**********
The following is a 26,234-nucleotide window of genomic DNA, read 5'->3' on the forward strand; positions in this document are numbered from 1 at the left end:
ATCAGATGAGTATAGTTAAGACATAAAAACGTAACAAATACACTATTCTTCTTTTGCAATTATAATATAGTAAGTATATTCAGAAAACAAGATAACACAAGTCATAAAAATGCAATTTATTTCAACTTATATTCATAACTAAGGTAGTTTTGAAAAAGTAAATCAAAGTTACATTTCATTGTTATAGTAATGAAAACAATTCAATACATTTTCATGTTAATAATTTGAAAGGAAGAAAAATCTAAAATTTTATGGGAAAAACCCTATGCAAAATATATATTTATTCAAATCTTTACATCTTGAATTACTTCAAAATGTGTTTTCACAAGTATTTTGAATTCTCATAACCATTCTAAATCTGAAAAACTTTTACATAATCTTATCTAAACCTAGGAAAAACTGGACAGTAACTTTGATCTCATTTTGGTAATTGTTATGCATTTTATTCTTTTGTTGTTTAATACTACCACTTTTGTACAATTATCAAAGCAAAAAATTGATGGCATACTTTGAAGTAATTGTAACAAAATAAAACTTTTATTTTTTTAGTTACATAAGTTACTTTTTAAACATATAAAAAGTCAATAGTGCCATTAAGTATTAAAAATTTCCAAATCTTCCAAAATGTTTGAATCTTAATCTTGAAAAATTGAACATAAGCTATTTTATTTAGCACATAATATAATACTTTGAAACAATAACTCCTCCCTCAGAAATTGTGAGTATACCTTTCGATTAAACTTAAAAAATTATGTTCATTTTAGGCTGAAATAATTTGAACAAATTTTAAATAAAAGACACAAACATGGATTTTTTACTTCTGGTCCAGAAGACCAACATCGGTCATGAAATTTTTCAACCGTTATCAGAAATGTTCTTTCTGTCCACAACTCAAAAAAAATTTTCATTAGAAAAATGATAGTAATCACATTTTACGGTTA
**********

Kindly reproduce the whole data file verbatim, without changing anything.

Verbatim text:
The following is a 26,234-nucleotide window of genomic DNA, read 5'->3' on the forward strand; positions in this document are numbered from 1 at the left end:
ATCAGATGAGTATAGTTAAGACATAAAAACGTAACAAATACACTATTCTTCTTTTGCAATTATAATATAGTAAGTATATTCAGAAAACAAGATAACACAAGTCATAAAAATGCAATTTATTTCAACTTATATTCATAACTAAGGTAGTTTTGAAAAAGTAAATCAAAGTTACATTTCATTGTTATAGTAATGAAAACAATTCAATACATTTTCATGTTAATAATTTGAAAGGAAGAAAAATCTAAAATTTTATGGGAAAAACCCTATGCAAAATATATATTTATTCAAATCTTTACATCTTGAATTACTTCAAAATGTGTTTTCACAAGTATTTTGAATTCTCATAACCATTCTAAATCTGAAAAACTTTTACATAATCTTATCTAAACCTAGGAAAAACTGGACAGTAACTTTGATCTCATTTTGGTAATTGTTATGCATTTTATTCTTTTGTTGTTTAATACTACCACTTTTGTACAATTATCAAAGCAAAAAATTGATGGCATACTTTGAAGTAATTGTAACAAAATAAAACTTTTATTTTTTTAGTTACATAAGTTACTTTTTAAACATATAAAAAGTCAATAGTGCCATTAAGTATTAAAAATTTCCAAATCTTCCAAAATGTTTGAATCTTAATCTTGAAAAATTGAACATAAGCTATTTTATTTAGCACATAATATAATACTTTGAAACAATAACTCCTCCCTCAGAAATTGTGAGTATACCTTTCGATTAAACTTAAAAAATTATGTTCATTTTAGGCTGAAATAATTTGAACAAATTTTAAATAAAAGACACAAACATGGATTTTTTACTTCTGGTCCAGAAGACCAACATCGGTCATGAAATTTTTCAACCGTTATCAGAAATGTTCTTTCTGTCCACAACTCAAAAAAAATTTTCATTAGAAAAATGATAGTAATCACATTTTACGGTTA